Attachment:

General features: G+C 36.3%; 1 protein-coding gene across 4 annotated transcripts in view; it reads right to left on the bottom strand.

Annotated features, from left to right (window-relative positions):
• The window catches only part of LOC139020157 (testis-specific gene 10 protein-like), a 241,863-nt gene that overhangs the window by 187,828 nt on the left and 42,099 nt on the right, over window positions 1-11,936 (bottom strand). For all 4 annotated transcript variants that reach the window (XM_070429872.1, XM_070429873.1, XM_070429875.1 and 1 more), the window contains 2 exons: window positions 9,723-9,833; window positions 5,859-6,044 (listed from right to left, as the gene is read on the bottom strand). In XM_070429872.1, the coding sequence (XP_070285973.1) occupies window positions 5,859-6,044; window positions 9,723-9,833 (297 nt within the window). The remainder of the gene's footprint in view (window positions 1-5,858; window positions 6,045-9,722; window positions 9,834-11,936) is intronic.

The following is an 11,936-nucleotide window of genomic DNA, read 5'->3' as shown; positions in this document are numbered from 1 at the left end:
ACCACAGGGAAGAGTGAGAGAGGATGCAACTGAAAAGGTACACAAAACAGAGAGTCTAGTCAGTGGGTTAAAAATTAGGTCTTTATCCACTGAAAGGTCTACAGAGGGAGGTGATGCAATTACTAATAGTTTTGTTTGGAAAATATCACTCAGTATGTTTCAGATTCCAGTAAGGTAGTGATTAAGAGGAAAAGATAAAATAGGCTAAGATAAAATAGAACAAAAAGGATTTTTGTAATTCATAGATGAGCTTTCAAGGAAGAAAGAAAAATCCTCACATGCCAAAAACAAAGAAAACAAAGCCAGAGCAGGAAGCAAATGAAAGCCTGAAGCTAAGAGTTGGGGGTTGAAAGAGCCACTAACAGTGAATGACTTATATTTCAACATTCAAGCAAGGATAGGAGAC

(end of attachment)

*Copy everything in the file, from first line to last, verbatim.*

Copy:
General features: G+C 36.3%; 1 protein-coding gene across 4 annotated transcripts in view; it reads right to left on the bottom strand.

Annotated features, from left to right (window-relative positions):
• The window catches only part of LOC139020157 (testis-specific gene 10 protein-like), a 241,863-nt gene that overhangs the window by 187,828 nt on the left and 42,099 nt on the right, over window positions 1-11,936 (bottom strand). For all 4 annotated transcript variants that reach the window (XM_070429872.1, XM_070429873.1, XM_070429875.1 and 1 more), the window contains 2 exons: window positions 9,723-9,833; window positions 5,859-6,044 (listed from right to left, as the gene is read on the bottom strand). In XM_070429872.1, the coding sequence (XP_070285973.1) occupies window positions 5,859-6,044; window positions 9,723-9,833 (297 nt within the window). The remainder of the gene's footprint in view (window positions 1-5,858; window positions 6,045-9,722; window positions 9,834-11,936) is intronic.

The following is an 11,936-nucleotide window of genomic DNA, read 5'->3' as shown; positions in this document are numbered from 1 at the left end:
ACCACAGGGAAGAGTGAGAGAGGATGCAACTGAAAAGGTACACAAAACAGAGAGTCTAGTCAGTGGGTTAAAAATTAGGTCTTTATCCACTGAAAGGTCTACAGAGGGAGGTGATGCAATTACTAATAGTTTTGTTTGGAAAATATCACTCAGTATGTTTCAGATTCCAGTAAGGTAGTGATTAAGAGGAAAAGATAAAATAGGCTAAGATAAAATAGAACAAAAAGGATTTTTGTAATTCATAGATGAGCTTTCAAGGAAGAAAGAAAAATCCTCACATGCCAAAAACAAAGAAAACAAAGCCAGAGCAGGAAGCAAATGAAAGCCTGAAGCTAAGAGTTGGGGGTTGAAAGAGCCACTAACAGTGAATGACTTATATTTCAACATTCAAGCAAGGATAGGAGAC